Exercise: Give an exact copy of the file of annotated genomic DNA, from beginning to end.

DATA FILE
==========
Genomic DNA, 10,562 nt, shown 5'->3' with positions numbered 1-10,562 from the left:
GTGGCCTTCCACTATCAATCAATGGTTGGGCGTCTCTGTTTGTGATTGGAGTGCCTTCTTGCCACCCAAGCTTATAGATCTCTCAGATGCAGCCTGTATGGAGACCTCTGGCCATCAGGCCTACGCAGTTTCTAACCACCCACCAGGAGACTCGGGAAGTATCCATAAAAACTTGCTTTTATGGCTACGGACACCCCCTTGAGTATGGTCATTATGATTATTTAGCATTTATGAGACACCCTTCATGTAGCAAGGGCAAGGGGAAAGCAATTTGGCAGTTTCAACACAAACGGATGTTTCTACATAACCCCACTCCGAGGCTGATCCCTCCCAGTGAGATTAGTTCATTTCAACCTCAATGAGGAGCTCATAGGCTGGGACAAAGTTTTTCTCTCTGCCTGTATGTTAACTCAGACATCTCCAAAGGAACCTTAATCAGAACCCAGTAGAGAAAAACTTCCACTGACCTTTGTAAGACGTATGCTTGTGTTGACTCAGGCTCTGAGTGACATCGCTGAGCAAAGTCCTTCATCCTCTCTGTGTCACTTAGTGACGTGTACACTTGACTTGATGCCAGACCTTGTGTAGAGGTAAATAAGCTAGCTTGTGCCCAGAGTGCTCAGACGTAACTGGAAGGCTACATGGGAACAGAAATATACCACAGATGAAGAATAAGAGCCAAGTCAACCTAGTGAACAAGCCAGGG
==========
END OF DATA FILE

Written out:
Genomic DNA, 10,562 nt, shown 5'->3' with positions numbered 1-10,562 from the left:
GTGGCCTTCCACTATCAATCAATGGTTGGGCGTCTCTGTTTGTGATTGGAGTGCCTTCTTGCCACCCAAGCTTATAGATCTCTCAGATGCAGCCTGTATGGAGACCTCTGGCCATCAGGCCTACGCAGTTTCTAACCACCCACCAGGAGACTCGGGAAGTATCCATAAAAACTTGCTTTTATGGCTACGGACACCCCCTTGAGTATGGTCATTATGATTATTTAGCATTTATGAGACACCCTTCATGTAGCAAGGGCAAGGGGAAAGCAATTTGGCAGTTTCAACACAAACGGATGTTTCTACATAACCCCACTCCGAGGCTGATCCCTCCCAGTGAGATTAGTTCATTTCAACCTCAATGAGGAGCTCATAGGCTGGGACAAAGTTTTTCTCTCTGCCTGTATGTTAACTCAGACATCTCCAAAGGAACCTTAATCAGAACCCAGTAGAGAAAAACTTCCACTGACCTTTGTAAGACGTATGCTTGTGTTGACTCAGGCTCTGAGTGACATCGCTGAGCAAAGTCCTTCATCCTCTCTGTGTCACTTAGTGACGTGTACACTTGACTTGATGCCAGACCTTGTGTAGAGGTAAATAAGCTAGCTTGTGCCCAGAGTGCTCAGACGTAACTGGAAGGCTACATGGGAACAGAAATATACCACAGATGAAGAATAAGAGCCAAGTCAACCTAGTGAACAAGCCAGGG